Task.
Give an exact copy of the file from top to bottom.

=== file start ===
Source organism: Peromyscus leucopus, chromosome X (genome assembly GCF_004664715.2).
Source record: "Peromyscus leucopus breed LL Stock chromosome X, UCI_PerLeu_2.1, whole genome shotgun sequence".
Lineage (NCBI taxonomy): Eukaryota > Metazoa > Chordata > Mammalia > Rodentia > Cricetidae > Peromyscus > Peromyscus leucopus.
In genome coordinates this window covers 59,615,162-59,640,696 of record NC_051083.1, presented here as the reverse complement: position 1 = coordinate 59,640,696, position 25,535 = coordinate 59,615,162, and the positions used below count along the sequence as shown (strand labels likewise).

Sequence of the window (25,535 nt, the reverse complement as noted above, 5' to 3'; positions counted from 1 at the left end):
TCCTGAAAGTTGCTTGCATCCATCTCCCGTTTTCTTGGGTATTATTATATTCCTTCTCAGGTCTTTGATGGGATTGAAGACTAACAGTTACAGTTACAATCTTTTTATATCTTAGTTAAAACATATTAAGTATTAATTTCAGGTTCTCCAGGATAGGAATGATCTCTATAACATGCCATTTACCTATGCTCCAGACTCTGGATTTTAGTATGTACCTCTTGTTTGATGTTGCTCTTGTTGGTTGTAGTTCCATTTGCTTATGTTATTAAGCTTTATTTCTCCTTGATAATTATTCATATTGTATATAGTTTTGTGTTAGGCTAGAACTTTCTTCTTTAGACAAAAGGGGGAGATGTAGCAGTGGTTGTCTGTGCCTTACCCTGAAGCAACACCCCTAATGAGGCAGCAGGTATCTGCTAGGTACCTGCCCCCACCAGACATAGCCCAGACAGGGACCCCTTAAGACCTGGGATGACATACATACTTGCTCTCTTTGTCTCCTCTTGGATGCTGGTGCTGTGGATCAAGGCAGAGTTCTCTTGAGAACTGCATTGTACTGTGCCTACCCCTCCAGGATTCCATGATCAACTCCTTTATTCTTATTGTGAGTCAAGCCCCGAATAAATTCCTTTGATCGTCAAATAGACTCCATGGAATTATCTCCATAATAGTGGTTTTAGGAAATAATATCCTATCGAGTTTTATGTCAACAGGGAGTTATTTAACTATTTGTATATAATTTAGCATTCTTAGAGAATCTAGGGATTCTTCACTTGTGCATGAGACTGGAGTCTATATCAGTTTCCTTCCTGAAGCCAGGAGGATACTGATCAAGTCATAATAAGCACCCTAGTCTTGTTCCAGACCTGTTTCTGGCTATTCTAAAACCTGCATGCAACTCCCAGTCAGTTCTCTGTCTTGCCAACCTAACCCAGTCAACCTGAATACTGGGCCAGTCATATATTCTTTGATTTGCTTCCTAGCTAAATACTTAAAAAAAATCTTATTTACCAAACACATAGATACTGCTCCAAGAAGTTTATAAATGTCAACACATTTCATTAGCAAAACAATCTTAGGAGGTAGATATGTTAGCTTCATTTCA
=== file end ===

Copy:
Source organism: Peromyscus leucopus, chromosome X (genome assembly GCF_004664715.2).
Source record: "Peromyscus leucopus breed LL Stock chromosome X, UCI_PerLeu_2.1, whole genome shotgun sequence".
Lineage (NCBI taxonomy): Eukaryota > Metazoa > Chordata > Mammalia > Rodentia > Cricetidae > Peromyscus > Peromyscus leucopus.
In genome coordinates this window covers 59,615,162-59,640,696 of record NC_051083.1, presented here as the reverse complement: position 1 = coordinate 59,640,696, position 25,535 = coordinate 59,615,162, and the positions used below count along the sequence as shown (strand labels likewise).

Sequence of the window (25,535 nt, the reverse complement as noted above, 5' to 3'; positions counted from 1 at the left end):
TCCTGAAAGTTGCTTGCATCCATCTCCCGTTTTCTTGGGTATTATTATATTCCTTCTCAGGTCTTTGATGGGATTGAAGACTAACAGTTACAGTTACAATCTTTTTATATCTTAGTTAAAACATATTAAGTATTAATTTCAGGTTCTCCAGGATAGGAATGATCTCTATAACATGCCATTTACCTATGCTCCAGACTCTGGATTTTAGTATGTACCTCTTGTTTGATGTTGCTCTTGTTGGTTGTAGTTCCATTTGCTTATGTTATTAAGCTTTATTTCTCCTTGATAATTATTCATATTGTATATAGTTTTGTGTTAGGCTAGAACTTTCTTCTTTAGACAAAAGGGGGAGATGTAGCAGTGGTTGTCTGTGCCTTACCCTGAAGCAACACCCCTAATGAGGCAGCAGGTATCTGCTAGGTACCTGCCCCCACCAGACATAGCCCAGACAGGGACCCCTTAAGACCTGGGATGACATACATACTTGCTCTCTTTGTCTCCTCTTGGATGCTGGTGCTGTGGATCAAGGCAGAGTTCTCTTGAGAACTGCATTGTACTGTGCCTACCCCTCCAGGATTCCATGATCAACTCCTTTATTCTTATTGTGAGTCAAGCCCCGAATAAATTCCTTTGATCGTCAAATAGACTCCATGGAATTATCTCCATAATAGTGGTTTTAGGAAATAATATCCTATCGAGTTTTATGTCAACAGGGAGTTATTTAACTATTTGTATATAATTTAGCATTCTTAGAGAATCTAGGGATTCTTCACTTGTGCATGAGACTGGAGTCTATATCAGTTTCCTTCCTGAAGCCAGGAGGATACTGATCAAGTCATAATAAGCACCCTAGTCTTGTTCCAGACCTGTTTCTGGCTATTCTAAAACCTGCATGCAACTCCCAGTCAGTTCTCTGTCTTGCCAACCTAACCCAGTCAACCTGAATACTGGGCCAGTCATATATTCTTTGATTTGCTTCCTAGCTAAATACTTAAAAAAAATCTTATTTACCAAACACATAGATACTGCTCCAAGAAGTTTATAAATGTCAACACATTTCATTAGCAAAACAATCTTAGGAGGTAGATATGTTAGCTTCATTTCA